A third scheme where the private sector will be encouraged to procure crops at MSP with assorted incentives — states will be nudged to adopt this scheme through a financial aid — would help reduce the cost to the exchequer by two-thirds, the think tank said.
An official estimate on the cost to the exchequer of implementing 150%-of-cost minimum support prices (MSPs) and price-deficiency support schemes promised to farmers in the recent Budget has confirmed fears that it would be prohibitively large. Even after limiting the bounty to 40% of the marketable surplus of crops (roughly a third of production) and imposing a cap of 25% on the “price loss” to be borne by the government — a NITI Aayog paper reviewed by FE has recommended these ceilings, in a major dilution of the Budget announcement — the Centre and states, between them, will have to shell out a whopping Rs 1,11,000 crore if all crops, including rice and wheat, are covered under a “market assurance scheme (MAS)”.
If rice and wheat are excluded, and assuming only some states will adopt MAS (which involves procurement and remitting MSP into farmers’ bank accounts), and others choose a price-deficiency payment scheme or PDPS (under which farmers are paid the difference between MSP and sale price at mandis sans procurement), the financial burden on the exchequer could be lower, but still a considerable Rs 45,000 crore, according to NITI Aayog. A third scheme where the private sector will be encouraged to procure crops at MSP with assorted incentives — states will be nudged to adopt this scheme through a financial aid — would help reduce the cost to the exchequer by two-thirds, the think tank said. The financial support for states under the schemes should be linked to agriculture marketing reforms, it added.
Meanwhile, after marathon discussions over two consecutive days, a group of six ministers headed by home minister Rajnath Singh on Tuesday approved all three price-support schemes for agricultural crops formulated by NITI Aayog. The move is in sync with a Budget announcement and the Narendra Modi government’s stated objective to double farmers’ incomes. A sub-group of three of the ministers — Singh, transport minister Nitin Gadkari and agriculture minister Radha Mohan Singh — would fine-tune the schemes’ parameters on Wednesday and the proposals would be taken to the fuller Cabinet as early as next week, official sources told FE. A key question that is to be addressed, sources said, was whether the 25% price loss ceiling proposed should be enhanced. Recently, the prices of some key pulses plunged more than a quarter below the MSP in some key markets.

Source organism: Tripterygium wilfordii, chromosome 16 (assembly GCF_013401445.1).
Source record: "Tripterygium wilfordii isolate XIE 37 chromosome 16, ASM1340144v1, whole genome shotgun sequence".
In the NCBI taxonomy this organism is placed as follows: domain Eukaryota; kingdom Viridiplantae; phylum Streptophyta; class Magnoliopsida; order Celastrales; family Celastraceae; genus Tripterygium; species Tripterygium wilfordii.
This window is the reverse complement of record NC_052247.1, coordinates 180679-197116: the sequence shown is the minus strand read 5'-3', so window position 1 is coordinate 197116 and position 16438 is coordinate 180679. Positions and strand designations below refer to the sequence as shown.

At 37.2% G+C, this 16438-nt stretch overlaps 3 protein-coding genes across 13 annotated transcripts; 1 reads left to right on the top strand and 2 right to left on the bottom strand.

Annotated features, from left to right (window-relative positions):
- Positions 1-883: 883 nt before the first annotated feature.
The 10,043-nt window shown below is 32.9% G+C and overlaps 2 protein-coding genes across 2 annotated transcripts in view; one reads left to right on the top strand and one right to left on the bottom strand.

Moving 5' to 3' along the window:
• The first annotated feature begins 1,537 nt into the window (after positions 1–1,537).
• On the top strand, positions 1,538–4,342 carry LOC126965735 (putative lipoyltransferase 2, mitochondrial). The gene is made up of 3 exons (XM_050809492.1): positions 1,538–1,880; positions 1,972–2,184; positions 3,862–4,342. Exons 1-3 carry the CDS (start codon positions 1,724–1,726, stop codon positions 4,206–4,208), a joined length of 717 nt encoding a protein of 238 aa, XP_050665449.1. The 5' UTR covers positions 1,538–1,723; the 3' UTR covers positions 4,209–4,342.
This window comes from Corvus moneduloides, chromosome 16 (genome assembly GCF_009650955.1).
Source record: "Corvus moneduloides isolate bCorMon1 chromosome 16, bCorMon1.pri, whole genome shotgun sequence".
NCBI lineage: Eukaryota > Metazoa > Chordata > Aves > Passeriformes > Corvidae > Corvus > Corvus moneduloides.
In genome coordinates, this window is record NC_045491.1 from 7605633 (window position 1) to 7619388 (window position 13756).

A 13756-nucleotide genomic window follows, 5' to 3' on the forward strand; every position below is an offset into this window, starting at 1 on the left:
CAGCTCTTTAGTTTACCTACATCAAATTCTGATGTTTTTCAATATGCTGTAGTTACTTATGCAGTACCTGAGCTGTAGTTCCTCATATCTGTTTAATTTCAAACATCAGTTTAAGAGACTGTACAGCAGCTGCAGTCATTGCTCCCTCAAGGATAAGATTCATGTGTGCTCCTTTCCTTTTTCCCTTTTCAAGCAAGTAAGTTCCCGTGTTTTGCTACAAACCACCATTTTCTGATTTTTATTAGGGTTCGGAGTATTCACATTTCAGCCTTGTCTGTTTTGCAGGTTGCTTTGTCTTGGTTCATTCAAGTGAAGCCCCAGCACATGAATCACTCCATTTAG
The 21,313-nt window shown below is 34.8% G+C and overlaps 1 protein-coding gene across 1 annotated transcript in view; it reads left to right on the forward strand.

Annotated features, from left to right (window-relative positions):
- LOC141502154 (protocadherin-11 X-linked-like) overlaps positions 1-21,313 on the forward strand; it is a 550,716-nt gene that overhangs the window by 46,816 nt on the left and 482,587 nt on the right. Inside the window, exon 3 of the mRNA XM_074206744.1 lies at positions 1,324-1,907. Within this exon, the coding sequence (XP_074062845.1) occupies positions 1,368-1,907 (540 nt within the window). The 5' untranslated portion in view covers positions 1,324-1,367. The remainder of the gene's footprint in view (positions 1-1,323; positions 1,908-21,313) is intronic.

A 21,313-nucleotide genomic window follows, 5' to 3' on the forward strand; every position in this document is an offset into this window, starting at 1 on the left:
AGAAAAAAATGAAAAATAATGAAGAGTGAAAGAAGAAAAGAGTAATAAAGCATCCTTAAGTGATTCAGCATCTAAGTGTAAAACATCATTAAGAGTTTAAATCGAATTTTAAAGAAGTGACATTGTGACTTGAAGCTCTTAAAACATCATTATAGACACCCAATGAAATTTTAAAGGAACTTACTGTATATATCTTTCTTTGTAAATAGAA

The NITI Aayog paper, “Ensuring MSP Benefit to Farmers”, lays a substantially larger part of the financial burden related to the scheme at the Centre’s doorstep. As for MAS, which is the costliest, it is suggested by the think tank that the Centre bears 100% of the cost of administration (capped at 15% of MSP) and full cost of price-loss (difference between farm harvest price (FHP) and MSP) up to 15% and half the cost of price loss between 15% and 25%. In the case of PDPS, which is modelled on Madhya Pradesh’s Bhavantar Bhugtan Yojana, the Centre is expected to meet the administrative cost of 2% of MSP, besides 100% of price-loss cost up to 15% and half that cost between 15% and 25%. The cost of the incentives for the private-sector MSP operators — which ranges from set-off of loss in a year in another year in a block period to a 5% commission — is also to be largely borne by the Centre.
This means the states meet only half the price cost between 15% and 25% under both the schemes. Additionally, the Centre would give them working capital support as an initial one-time grant for implementing MAS. The idea is to enable the states to meet procurement incidentals, set up warehousing and storage facilities, etc. According to the think tank, the combined impact of the Budget announcements — MSP at 50% above A2+FL cost and raising FHP to the level of MSP — on farm-level prices would be 15%. Given the elasticity of farm income against the price of produce of 1.6, the moves would raise farmer’s income by a solid 24%.
Warning that transmission of this increase (in farm-level prices) to wholesale and retail level will have very strong implications for inflation and consumers, it called for “compressing the price spread between farms and the end consumers”. Even as it proposed that only 40% of the marketable surplus would be eligible for the price-support package, NITI Aayog has acknowledged that the “the proportion of produce eligible for MSP support is going to increase over time. Therefore, it may be critical to implement measures for promoting agriculture exports in the coming years. This will also create buoyancy in domestic markets.”
By: Prabhudatta Mishra